A new ad plugging Bud Light Seltzer, which comes in a variety of flavors. The beer brand is making a major play into the hard-seltzer market, while still appealing to its core consumers. (The seltzers include 5 percent alcohol.) Bud Light Seltzer/YouTube
While portfolio diversification may seem like a smart move when it comes to generating additional revenue, it’s not something brand managers should pursue without considerable thought.
After all, legacy brands are attractive because they offer something valuable and that consumers can rely on. So it’s crucial that companies not dilute those special brand characteristics when developing their diversification strategy.
“The key is to make sure that the extension is looked at from a brand safety as well as opportunity standpoint,” says Brian Rafferty, global director of business analytics and insights at branding firm Siegel+Gale. “Leaders need to understand what drives preference in the new category and how the brand’s current equities and perceptions help or hinder that. People were happy to go to a Harley-Davidson café but likely would not be giving their money to a Harley-Davidson fund manager. So, it is crucial to understand where a brand can and cannot stretch.”
New Customers to Engage
For marketers diversifying their product portfolios, the aim is to build on the existing strengths of a brand. For Bud Light Seltzer, that meant cementing the existing bond with Bud Light consumers while also proactively engaging potential new customers.
The marketing of Bud Light Seltzer, for instance, which launched in January of 2020, was complicated by the onslaught of COVID-19 two months later.
In some ways, though, Goeler thinks the pandemic has forced marketers to be more innovative than ever, relying on virtual gaming competitions, social media, and live- stream concerts, for example, to spread the word about their new product line.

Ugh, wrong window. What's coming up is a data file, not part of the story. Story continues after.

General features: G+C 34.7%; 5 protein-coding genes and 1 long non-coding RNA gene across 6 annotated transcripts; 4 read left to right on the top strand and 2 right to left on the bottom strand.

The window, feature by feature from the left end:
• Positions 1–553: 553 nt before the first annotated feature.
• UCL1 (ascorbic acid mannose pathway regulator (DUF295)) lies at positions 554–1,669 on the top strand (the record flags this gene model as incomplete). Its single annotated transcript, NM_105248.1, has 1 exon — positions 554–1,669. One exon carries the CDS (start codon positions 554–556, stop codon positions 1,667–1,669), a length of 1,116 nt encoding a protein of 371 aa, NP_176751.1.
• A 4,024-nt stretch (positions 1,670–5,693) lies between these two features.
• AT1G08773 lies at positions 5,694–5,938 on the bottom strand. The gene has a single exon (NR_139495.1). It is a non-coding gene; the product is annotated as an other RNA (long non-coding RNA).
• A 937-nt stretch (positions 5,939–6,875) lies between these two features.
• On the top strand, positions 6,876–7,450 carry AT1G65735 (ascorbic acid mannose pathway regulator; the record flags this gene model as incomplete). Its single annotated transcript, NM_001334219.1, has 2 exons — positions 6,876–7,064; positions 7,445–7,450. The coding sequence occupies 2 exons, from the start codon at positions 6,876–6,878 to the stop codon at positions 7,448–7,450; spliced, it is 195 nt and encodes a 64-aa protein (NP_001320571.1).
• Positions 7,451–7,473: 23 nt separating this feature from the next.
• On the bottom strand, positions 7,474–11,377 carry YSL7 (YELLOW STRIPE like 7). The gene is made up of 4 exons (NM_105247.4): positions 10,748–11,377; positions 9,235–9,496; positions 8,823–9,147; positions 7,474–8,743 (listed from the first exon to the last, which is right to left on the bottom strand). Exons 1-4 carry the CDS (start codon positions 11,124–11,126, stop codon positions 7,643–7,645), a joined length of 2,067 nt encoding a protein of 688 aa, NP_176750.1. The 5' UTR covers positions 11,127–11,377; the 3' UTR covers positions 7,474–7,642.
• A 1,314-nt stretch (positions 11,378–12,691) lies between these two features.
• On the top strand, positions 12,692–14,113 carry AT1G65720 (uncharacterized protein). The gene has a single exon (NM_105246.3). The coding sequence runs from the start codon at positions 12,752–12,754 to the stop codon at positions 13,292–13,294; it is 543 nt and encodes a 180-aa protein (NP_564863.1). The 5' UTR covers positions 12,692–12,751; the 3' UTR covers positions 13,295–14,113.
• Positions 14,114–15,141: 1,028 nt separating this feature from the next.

“In August 2020 we announced via Instagram we were hiring our first ever CMO, aka Chief Meme Officer for Bud Light Seltzer,” Goeler says.
He adds, “We received an incredible response from our fans, getting nearly 3,000 submissions for the role in less than 48 hours. It was a fun and unique way to engage our current fan base while also attracting approximately 2,000 new followers to the Bud Light community on Instagram as a result of the campaign.”
Leveraging the Best of Both Assets
One concern Bud Light Seltzer was spared was developing creative content that could tap into the strengths of two distinct brands, which can sometimes be an obstacle for partners hoping to drive more top-line revenue.
“The creative needs to take the assets and equity of both brands into consideration, but also think about what will drive relevance and preference in the product or service category the collaboration is happening in,” Rafferty says.
He adds, “Siegel+Gale does a lot of work with American Express on its partner cards. The key to successful design is one that best leverages the equities of both brands and is mindful of the role each plays in the collaboration.”
In the case of HipDot and Reese’s, the cosmetics company took the lead in driving the creative process. “After all, they’re in the cosmetics business and we’ve partnered with them because of their success in the space,” Reese’s Savo says. “We provide guardrails, work collaboratively with the partner on vision, and then ensure we have the right amount of flexibility to have the shared vision come to life in a way that’s relevant for the category and pays adequate respect to the brands.”